"Did you catch them or buy them?" I asked my son John Laubenthal when he sent me this photo. " I caught them glove-handed," he replied. John lives on the lagoon in Panama City and catches/eats all things marine.
The apple does not fall far from the tree. I can eat my weight in anything that comes from the sea. When I was in Maine few years ago, I gobbled down fresh lobster at least three times a day for an entire week, and the last time I visited my son in Panama City, my friend Carol and I ate a bushel of gulf oysters as fast as John could shuck them--and he is fast.
Carol and I both eschew crackers, preferring to eat our oysters au naturel with just a smidge of chili sauce and horseradish, or with a dash of Tabasco and/or lemon. We also chew (not just bite into) our oysters in order to extract every last bit of flavor from the briny bivalves. If I could get my hands on some stone crab right now, I would eat as many claws as I could extract. However, for the time being, stone crabs will have to remain a vicarious pleasure.
Dr. John sent me the following description of his latest sport: stone crabbin'. Crabbing is not a sport for the timid or the faint of heart. Stone crabs, or menippe mercenaria, inhabit a less than hospitable world and do not go gentle into that good night, as is evident from John's crabbin' tale.
"Well I did something new & fun today... Went 'Stone Crabbin' on the Triton with my buddy Capt. Rod... Opening Day was Oct.15 & here's the deal... You snorkel around (or wade depending on depth) in about 2.5' - 8' of (cold) water (remember it's Oct.) over grass flats (same areas we trout fish, but a little deeper on average than we 'blue crab')... You look for his hole (marked by a 'doormat' of sand covered with bits of shells left from the scallops he's eaten)... Then it gets interesting..
"Lee Van [John is addressing his endodontist friend], it's a little like a 'root canal on a pissed off dog' with no anesthesia)... You take a deep breath & quickly & carefully (note being both quick & careful is much harder than it may sound)... again QUICKLY & CAREFULLY stick your hand/arm (at least up to the elbow & sometimes to the shoulder) in his hole FEELING for the Stone Crab (who of course is pretty alert & rather paranoid & does not like you) & you grab him while trying to quickly assess (I repeat QUICKLY) what & where you've grabbed the tiny killing machine & while also assessing whether you think he can pinch you in 1 sec., 2 sec., or 3 seconds... If less than 1 second. you have a problem... If 2-3 seconds. you have time to pull him out (remember quickly) & then play a good ole boy version of 'hot potato' trying not to drop him but mostly trying to avoid getting pinched...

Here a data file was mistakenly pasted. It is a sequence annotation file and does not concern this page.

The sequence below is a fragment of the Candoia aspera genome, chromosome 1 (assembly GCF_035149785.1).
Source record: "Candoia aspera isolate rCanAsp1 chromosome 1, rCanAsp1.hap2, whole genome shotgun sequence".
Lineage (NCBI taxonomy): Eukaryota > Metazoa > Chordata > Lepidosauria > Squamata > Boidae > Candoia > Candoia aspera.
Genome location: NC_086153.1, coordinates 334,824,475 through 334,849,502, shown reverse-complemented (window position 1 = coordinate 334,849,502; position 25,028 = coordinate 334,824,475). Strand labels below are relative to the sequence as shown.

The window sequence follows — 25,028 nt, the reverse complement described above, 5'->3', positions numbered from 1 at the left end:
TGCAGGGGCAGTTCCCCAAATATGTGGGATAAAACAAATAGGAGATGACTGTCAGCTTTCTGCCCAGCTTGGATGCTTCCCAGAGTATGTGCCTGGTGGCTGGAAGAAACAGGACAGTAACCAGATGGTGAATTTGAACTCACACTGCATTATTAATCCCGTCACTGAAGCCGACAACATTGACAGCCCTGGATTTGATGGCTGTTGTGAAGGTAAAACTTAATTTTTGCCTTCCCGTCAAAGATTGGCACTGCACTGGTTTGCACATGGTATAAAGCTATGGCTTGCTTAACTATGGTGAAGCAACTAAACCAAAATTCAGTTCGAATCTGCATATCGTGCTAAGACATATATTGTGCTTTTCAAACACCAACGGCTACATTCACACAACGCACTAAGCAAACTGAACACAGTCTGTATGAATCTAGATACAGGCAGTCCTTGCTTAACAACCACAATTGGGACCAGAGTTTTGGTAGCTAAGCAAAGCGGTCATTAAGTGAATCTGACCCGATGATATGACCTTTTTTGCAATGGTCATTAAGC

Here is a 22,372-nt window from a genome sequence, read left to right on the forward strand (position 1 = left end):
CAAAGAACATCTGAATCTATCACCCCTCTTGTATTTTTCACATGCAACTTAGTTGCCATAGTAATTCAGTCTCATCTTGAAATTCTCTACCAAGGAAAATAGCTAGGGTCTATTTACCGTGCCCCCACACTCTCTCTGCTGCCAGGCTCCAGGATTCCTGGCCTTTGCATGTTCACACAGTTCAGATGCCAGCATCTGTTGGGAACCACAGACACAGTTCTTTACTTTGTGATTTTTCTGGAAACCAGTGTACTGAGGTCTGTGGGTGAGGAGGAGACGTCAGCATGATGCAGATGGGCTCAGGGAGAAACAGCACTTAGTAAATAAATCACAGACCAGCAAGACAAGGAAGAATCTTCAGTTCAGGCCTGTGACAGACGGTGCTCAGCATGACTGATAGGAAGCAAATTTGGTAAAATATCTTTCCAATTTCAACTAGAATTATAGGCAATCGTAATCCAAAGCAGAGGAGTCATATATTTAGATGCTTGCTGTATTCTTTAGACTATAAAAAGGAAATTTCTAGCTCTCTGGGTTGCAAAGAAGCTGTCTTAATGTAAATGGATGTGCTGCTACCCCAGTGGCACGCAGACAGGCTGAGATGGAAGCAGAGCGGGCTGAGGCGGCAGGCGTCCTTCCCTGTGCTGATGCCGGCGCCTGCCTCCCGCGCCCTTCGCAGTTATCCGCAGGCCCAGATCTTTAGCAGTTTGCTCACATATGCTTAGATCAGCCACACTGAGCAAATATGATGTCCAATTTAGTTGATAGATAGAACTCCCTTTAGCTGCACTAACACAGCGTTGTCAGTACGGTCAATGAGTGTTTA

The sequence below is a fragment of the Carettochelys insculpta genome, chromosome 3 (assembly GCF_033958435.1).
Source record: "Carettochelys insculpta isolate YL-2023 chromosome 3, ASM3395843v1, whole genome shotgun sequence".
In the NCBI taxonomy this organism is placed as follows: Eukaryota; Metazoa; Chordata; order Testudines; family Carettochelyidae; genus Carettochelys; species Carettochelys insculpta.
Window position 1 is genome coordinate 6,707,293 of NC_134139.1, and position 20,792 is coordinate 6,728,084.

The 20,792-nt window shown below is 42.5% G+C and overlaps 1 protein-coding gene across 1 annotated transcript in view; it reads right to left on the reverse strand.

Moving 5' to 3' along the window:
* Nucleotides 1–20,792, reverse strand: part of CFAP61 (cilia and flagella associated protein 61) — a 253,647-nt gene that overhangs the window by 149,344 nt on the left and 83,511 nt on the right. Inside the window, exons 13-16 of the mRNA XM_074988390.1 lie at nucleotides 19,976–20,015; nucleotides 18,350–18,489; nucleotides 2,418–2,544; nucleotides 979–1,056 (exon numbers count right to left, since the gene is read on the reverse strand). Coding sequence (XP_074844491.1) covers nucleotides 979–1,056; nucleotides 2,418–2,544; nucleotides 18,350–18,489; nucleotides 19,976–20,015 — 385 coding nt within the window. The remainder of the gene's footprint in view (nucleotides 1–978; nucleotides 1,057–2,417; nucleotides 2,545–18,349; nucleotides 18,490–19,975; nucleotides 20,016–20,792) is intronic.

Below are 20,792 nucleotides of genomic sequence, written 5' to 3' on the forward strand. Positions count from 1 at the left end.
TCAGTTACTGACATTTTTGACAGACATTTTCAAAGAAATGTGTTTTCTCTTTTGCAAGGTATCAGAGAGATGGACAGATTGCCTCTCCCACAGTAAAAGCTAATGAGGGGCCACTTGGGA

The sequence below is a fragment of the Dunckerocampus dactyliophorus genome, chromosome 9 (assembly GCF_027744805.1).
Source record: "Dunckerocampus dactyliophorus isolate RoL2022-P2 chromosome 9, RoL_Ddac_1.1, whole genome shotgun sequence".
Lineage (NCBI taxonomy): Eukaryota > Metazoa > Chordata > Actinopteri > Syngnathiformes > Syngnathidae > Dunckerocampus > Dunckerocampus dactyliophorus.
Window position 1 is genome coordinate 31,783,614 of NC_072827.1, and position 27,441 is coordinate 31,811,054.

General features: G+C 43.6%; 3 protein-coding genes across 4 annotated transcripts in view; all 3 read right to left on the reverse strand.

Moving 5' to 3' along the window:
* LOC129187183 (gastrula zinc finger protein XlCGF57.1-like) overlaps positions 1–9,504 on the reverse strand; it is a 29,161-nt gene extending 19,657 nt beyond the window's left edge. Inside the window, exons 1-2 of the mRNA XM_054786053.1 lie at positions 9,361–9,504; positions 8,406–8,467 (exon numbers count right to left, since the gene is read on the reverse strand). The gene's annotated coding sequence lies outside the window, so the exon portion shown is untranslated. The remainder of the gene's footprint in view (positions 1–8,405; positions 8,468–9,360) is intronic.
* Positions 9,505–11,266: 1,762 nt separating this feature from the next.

If the crab has 'legal' claws greater 2.75" then you break 1 (or both) off & send him on his way... Rod & I got about 2 dozen (~1 gallon) of claws today in 3-4 hrs & I got about 1/2 of them (which Rod said was 'damn good' for my 1st effort)...
I have to admit that the best part was eating them... One of the best things I ever tasted (better than any I've ever had)... As with most things, fresh is everything & these were as fresh as they get... Rod also taught me how to cook them (blanch for 1-2 minutes only) and do not ever re-heat them after they're blanched or you've ruined them... They were incredible... I ate 2/3 of mine tonight and will eat the 5 biggest ones for supper tomorrow... Anyway, that sport is on my list of "repeats" as dad would say... So who's 'Iin for the next trip?"
Lest you think my son unduly cruel, let me hasten to add that you can harvest the claws without harming the crabs. Stone crabs are capable of growing back their purloined claws. Just like the starfish regenerates a lost limb, the stone crab simply grows another claw. Here is a bit of stone crab trivia from the October 15 edition of the St Petersburg Times.
"This crustacean has the distinction of being the only truly sustainable marine fishery in the United States. One of two stone crab species found in Florida waters, they have tasty claws filled with succulent and prized meat. Over time they developed a brilliant and unique way of dealing with predators. If a predator, fish or human, takes hold of a claw, the stone crab can simply 'release' it and continue on its way. Eventually, the claw will grow back, so that's why it is not unusual to see a crab with one claw larger than the other."
I don't think I will be sticking my hands into any stone crab holes in the near future, but I would certainly love to be in Panama City during stone crab season.
---Penne J. Laubenthal